As can be seen, the synchronization scheme described above is simple and stable with little overhead of the control messages. The information from a port's direct upstream port is what is needed for synchronization. Although there is a high probability for a port with a high synchronization priority to have a large synchronization group, the proposed scheme does not consider the effects of the number of ports in a synchronization group explicitly. It is desirable that a small size synchronized group synchronize to a bigger synchronized group. Algorithms with this property are typically based on the knowledge of the size of a synchronized group. Unfortunately, there is no easy way to obtain this information in a fully distributed scheme. However, instead of requiring knowledge of the size of a synchronized group, an isolated port can be distinguished from a root port with multiple downstream ports by adding a status flag to the CPI of each port. The status flag may, for example, be true or "1", if the port is a part of a synchronized group and the flag may be false or "0", if the port is not a part of a synchronized group. The isolated port can then be required to synchronize to a synchronized group as opposed to the group synchronizing to the isolated port.
In order to implement this scheme, all ports having a CPI with J=1, such that they are a direct downstream port of a root port, transmit a message indicating that the port is a downstream port of a root port having a port priority ID equal to PIDr. If portable devices are employed such as in the scheme of FIG. 2, the devices 27 upon receipt of such a message transmit the message to their home base with PID set equal to the received PIDr and a higher CPI than the transmitting port. Upon receipt of such a transmitted message, the root port changes its status accordingly. This status flag is then included in the CPI information transmitted from the receiving port in its timing message. A port is required to update its status flag to "1" whenever it becomes a downstream port. The following two rules should also be applied. First, for two isolated ports, the port with a lower synchronization priority will synchronize to the port with a higher synchronization priority. Second, an isolated port will always synchronize to the port which is a port of a synchronized group.
FIG. 10 illustrates an example of a synchronization scheme utilizing a status flag, M in the CPI where CPI=(I,J,M). As can be seen, each of the ports in the synchronized group, 103, 106, 107, 1011 and 1013 have a status flag set to "1" indicating that they are part of a synchronized group. However, because the port 101 is an isolated port, its status flag is set to 0. When a link is established between the ports 101 and 106, because the port 101 has a higher synchronization priority than the port 106, in accordance with the earlier embodiment of the present invention, each of the ports of the synchronized group would have been required to change their CPIs. However, in accordance with this alternative embodiment utilizing the status flag, the isolated port 101 is required to change its CPI to indicate that its root port is port 103 which is the second port from the port 101.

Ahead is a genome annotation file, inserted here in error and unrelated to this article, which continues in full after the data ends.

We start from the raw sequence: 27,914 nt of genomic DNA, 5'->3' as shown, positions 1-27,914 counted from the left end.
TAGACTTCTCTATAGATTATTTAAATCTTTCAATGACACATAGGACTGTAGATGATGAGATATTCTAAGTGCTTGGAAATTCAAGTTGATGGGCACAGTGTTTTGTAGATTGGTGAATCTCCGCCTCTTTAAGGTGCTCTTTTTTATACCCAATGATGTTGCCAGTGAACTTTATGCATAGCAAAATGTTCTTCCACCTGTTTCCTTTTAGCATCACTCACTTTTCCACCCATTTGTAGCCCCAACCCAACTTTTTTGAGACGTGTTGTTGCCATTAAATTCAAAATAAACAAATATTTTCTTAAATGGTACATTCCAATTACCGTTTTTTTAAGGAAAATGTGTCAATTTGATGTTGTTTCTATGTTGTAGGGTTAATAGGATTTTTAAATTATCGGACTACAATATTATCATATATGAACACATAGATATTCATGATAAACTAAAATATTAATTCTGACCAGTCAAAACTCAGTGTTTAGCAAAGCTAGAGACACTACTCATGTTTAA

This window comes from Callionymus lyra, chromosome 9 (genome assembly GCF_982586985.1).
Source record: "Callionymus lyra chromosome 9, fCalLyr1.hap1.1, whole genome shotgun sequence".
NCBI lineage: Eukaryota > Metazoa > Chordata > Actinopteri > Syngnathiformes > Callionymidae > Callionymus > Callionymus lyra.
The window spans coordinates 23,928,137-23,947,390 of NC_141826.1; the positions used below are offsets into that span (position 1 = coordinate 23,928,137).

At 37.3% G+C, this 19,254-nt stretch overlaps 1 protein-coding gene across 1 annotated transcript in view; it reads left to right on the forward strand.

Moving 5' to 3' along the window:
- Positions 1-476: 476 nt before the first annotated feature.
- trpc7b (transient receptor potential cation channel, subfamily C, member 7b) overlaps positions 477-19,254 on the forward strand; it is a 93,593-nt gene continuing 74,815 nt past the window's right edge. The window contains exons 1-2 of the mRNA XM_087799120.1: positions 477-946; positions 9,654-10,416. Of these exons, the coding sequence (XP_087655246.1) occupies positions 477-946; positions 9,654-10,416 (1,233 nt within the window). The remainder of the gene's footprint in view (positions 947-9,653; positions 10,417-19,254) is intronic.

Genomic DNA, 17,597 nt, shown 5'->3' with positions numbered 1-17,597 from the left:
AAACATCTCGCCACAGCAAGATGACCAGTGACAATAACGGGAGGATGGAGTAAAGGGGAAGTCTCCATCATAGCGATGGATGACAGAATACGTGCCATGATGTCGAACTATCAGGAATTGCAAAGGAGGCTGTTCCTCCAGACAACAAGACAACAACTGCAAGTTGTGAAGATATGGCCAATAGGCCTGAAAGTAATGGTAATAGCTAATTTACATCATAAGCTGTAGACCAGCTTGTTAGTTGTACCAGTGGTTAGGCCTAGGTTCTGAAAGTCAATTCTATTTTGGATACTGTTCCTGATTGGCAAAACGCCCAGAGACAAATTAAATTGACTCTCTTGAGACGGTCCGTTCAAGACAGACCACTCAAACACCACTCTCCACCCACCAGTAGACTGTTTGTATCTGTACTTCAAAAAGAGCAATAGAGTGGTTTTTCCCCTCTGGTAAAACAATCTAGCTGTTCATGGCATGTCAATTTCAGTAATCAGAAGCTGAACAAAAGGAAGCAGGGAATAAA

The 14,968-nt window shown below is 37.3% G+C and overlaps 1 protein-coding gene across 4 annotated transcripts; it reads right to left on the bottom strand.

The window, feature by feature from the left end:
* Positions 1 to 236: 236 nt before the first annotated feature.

As can be seen from the above description, the synchronization scheme of the present invention is fully distributed, simple, stable and free from cumulative timing errors. A radio frequency communication network utilizing the present scheme will have a performance comparable to a network having a fully connected centrally controlled system without the disadvantages associated therewith. For example, the connection costs between the system center and ports or among immediately neighboring ports will be decreased if not completely eliminated; the cost and complexity of the network's center will be substantially decreased and the speed of the network's response will increase which in turn will lead to a higher system capacity and a higher quality service. Further, the network will become more robust as well as adaptive to changing environments such as clock frequency shifting due to temperature changes. Many modifications and variations of the present invention are possible in light of the above teachings. Thus, it is to be understood that, within the scope of the appended claims, the invention may be practiced otherwise than as described hereinabove.
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|U.S. Classification||375/356, 370/509, 375/219, 370/507|